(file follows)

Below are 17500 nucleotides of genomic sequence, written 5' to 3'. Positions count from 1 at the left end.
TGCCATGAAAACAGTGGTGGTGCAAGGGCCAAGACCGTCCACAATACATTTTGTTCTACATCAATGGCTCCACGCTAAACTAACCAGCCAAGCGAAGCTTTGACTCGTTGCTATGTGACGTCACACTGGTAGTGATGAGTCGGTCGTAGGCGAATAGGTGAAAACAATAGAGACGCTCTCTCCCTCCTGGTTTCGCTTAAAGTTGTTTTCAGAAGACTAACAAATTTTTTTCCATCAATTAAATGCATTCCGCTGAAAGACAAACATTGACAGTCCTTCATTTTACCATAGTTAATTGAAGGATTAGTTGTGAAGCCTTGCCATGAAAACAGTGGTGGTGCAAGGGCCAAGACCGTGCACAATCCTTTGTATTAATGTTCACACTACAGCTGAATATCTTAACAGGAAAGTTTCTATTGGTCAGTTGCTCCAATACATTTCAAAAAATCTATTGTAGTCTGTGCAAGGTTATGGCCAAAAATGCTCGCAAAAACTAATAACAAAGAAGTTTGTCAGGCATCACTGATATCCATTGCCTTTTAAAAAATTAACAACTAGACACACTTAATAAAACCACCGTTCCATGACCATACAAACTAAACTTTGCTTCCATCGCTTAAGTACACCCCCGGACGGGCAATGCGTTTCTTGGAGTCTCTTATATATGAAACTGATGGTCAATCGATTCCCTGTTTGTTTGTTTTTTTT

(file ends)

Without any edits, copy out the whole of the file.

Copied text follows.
Below are 17500 nucleotides of genomic sequence, written 5' to 3'. Positions count from 1 at the left end.
TGCCATGAAAACAGTGGTGGTGCAAGGGCCAAGACCGTCCACAATACATTTTGTTCTACATCAATGGCTCCACGCTAAACTAACCAGCCAAGCGAAGCTTTGACTCGTTGCTATGTGACGTCACACTGGTAGTGATGAGTCGGTCGTAGGCGAATAGGTGAAAACAATAGAGACGCTCTCTCCCTCCTGGTTTCGCTTAAAGTTGTTTTCAGAAGACTAACAAATTTTTTTCCATCAATTAAATGCATTCCGCTGAAAGACAAACATTGACAGTCCTTCATTTTACCATAGTTAATTGAAGGATTAGTTGTGAAGCCTTGCCATGAAAACAGTGGTGGTGCAAGGGCCAAGACCGTGCACAATCCTTTGTATTAATGTTCACACTACAGCTGAATATCTTAACAGGAAAGTTTCTATTGGTCAGTTGCTCCAATACATTTCAAAAAATCTATTGTAGTCTGTGCAAGGTTATGGCCAAAAATGCTCGCAAAAACTAATAACAAAGAAGTTTGTCAGGCATCACTGATATCCATTGCCTTTTAAAAAATTAACAACTAGACACACTTAATAAAACCACCGTTCCATGACCATACAAACTAAACTTTGCTTCCATCGCTTAAGTACACCCCCGGACGGGCAATGCGTTTCTTGGAGTCTCTTATATATGAAACTGATGGTCAATCGATTCCCTGTTTGTTTGTTTTTTTT